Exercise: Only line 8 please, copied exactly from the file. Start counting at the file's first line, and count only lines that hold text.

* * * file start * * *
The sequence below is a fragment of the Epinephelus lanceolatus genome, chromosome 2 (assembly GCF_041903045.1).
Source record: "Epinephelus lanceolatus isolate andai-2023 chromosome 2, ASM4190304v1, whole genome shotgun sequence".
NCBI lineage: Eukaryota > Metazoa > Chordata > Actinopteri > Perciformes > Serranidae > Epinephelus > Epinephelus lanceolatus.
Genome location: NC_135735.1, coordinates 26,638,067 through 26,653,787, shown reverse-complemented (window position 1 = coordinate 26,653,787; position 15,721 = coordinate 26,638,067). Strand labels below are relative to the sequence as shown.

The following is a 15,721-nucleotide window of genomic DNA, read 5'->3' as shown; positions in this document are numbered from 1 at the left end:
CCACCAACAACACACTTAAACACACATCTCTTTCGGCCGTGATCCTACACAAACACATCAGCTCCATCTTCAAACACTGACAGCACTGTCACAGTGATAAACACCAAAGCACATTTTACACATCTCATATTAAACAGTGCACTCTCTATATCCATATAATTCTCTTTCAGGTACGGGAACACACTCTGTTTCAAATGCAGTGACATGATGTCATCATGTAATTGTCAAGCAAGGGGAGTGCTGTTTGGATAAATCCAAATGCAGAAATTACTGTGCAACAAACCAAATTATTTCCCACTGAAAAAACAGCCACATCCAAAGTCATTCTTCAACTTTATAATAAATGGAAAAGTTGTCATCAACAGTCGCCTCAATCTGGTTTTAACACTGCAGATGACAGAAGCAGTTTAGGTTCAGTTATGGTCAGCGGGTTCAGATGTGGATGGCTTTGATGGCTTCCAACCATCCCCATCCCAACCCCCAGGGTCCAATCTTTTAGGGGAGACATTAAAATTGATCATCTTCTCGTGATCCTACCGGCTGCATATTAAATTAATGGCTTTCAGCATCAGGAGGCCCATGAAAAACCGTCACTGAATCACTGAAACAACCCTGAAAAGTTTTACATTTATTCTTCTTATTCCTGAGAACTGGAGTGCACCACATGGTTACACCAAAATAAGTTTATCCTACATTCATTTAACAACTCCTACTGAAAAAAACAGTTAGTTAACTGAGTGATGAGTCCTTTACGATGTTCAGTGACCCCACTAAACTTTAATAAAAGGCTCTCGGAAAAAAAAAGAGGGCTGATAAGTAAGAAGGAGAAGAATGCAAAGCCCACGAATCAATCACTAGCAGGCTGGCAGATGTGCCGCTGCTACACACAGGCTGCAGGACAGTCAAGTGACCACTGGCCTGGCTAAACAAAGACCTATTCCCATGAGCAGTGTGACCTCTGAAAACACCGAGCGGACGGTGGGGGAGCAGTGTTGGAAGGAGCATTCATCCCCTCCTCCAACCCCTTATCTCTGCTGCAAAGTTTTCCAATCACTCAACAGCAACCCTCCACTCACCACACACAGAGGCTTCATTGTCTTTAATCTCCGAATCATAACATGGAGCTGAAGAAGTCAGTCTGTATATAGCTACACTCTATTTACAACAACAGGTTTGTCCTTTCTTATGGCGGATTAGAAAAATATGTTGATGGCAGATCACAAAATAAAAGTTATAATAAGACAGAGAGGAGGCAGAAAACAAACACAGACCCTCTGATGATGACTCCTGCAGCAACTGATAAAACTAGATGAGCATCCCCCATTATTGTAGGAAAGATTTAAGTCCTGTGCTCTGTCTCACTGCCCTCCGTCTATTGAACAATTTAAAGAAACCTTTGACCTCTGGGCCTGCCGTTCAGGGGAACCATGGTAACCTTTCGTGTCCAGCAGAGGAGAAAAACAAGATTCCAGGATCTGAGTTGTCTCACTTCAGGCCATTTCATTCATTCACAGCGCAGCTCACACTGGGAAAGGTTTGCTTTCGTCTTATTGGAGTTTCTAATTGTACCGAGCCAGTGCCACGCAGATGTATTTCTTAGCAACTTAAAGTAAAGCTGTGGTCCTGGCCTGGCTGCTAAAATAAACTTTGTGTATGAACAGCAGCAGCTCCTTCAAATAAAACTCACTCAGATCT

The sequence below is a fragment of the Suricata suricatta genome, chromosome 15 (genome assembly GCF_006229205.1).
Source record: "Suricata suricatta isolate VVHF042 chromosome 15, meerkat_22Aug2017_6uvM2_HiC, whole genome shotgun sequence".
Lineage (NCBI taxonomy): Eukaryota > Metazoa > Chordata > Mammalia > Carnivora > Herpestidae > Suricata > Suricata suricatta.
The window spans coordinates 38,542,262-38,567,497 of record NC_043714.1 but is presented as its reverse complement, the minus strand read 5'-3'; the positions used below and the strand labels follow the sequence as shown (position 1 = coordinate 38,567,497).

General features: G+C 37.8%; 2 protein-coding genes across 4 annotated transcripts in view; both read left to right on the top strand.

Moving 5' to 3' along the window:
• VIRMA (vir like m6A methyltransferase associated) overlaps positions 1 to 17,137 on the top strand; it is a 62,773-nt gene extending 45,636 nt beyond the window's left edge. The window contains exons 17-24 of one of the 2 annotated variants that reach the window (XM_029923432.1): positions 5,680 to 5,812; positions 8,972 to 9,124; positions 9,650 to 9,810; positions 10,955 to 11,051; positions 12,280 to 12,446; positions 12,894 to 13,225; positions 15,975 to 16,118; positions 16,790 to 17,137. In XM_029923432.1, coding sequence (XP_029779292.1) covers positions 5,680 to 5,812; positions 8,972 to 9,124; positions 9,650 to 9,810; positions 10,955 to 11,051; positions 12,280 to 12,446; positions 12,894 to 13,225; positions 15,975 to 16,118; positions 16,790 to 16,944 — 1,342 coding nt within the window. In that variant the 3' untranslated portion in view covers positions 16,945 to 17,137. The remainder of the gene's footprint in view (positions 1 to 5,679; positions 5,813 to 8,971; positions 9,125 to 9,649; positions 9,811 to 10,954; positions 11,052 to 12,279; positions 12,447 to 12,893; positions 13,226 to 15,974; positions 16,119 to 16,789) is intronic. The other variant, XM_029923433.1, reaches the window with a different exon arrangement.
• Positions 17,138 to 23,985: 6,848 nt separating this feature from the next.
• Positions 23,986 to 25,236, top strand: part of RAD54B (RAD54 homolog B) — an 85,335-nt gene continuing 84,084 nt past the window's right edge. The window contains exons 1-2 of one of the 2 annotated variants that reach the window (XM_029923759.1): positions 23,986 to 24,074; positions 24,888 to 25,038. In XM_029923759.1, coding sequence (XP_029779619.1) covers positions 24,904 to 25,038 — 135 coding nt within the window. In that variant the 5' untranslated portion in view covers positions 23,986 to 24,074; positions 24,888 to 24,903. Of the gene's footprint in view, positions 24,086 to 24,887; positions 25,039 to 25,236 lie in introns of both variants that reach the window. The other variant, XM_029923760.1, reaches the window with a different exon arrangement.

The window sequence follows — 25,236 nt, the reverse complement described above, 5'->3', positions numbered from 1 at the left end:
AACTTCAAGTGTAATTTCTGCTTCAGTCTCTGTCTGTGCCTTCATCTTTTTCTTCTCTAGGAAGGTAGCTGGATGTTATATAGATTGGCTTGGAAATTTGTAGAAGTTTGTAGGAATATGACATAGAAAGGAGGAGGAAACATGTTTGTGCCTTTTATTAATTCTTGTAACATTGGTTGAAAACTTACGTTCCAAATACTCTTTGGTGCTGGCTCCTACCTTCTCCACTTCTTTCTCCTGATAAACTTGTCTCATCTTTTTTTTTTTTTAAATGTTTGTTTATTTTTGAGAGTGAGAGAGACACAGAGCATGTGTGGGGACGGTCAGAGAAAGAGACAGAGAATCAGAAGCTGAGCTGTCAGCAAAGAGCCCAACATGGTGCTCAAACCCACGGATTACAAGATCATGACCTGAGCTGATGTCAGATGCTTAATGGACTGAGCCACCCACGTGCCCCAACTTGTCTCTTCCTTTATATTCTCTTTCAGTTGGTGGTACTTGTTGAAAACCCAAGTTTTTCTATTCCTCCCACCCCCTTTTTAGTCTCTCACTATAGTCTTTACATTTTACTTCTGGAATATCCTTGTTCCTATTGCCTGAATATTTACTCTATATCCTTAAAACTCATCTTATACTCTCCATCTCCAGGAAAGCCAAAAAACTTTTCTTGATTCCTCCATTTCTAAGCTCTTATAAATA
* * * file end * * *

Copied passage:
Source record: "Suricata suricatta isolate VVHF042 chromosome 15, meerkat_22Aug2017_6uvM2_HiC, whole genome shotgun sequence".